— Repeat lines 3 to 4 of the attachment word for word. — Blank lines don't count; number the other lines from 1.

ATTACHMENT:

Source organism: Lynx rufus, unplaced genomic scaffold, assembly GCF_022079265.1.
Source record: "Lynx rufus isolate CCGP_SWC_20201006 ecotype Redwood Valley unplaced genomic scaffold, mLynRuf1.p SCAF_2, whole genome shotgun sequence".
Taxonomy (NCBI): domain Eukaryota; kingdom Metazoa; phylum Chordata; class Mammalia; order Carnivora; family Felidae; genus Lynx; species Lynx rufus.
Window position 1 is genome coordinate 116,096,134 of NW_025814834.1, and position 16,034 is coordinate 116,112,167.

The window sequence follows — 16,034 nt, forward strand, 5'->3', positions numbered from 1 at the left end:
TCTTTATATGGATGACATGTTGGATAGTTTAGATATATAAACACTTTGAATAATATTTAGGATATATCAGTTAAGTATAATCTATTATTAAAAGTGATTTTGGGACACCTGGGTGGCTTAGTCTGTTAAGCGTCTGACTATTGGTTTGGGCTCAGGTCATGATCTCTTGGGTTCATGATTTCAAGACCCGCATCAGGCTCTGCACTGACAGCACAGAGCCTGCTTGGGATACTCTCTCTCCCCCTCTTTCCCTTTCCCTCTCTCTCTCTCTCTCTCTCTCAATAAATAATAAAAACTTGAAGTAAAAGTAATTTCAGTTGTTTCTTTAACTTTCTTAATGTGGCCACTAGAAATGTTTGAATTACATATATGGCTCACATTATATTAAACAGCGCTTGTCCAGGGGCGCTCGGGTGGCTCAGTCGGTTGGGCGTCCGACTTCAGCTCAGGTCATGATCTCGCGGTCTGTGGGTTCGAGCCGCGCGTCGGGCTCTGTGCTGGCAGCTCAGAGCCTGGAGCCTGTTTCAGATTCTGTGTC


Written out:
Taxonomy (NCBI): domain Eukaryota; kingdom Metazoa; phylum Chordata; class Mammalia; order Carnivora; family Felidae; genus Lynx; species Lynx rufus.
Window position 1 is genome coordinate 116,096,134 of NW_025814834.1, and position 16,034 is coordinate 116,112,167.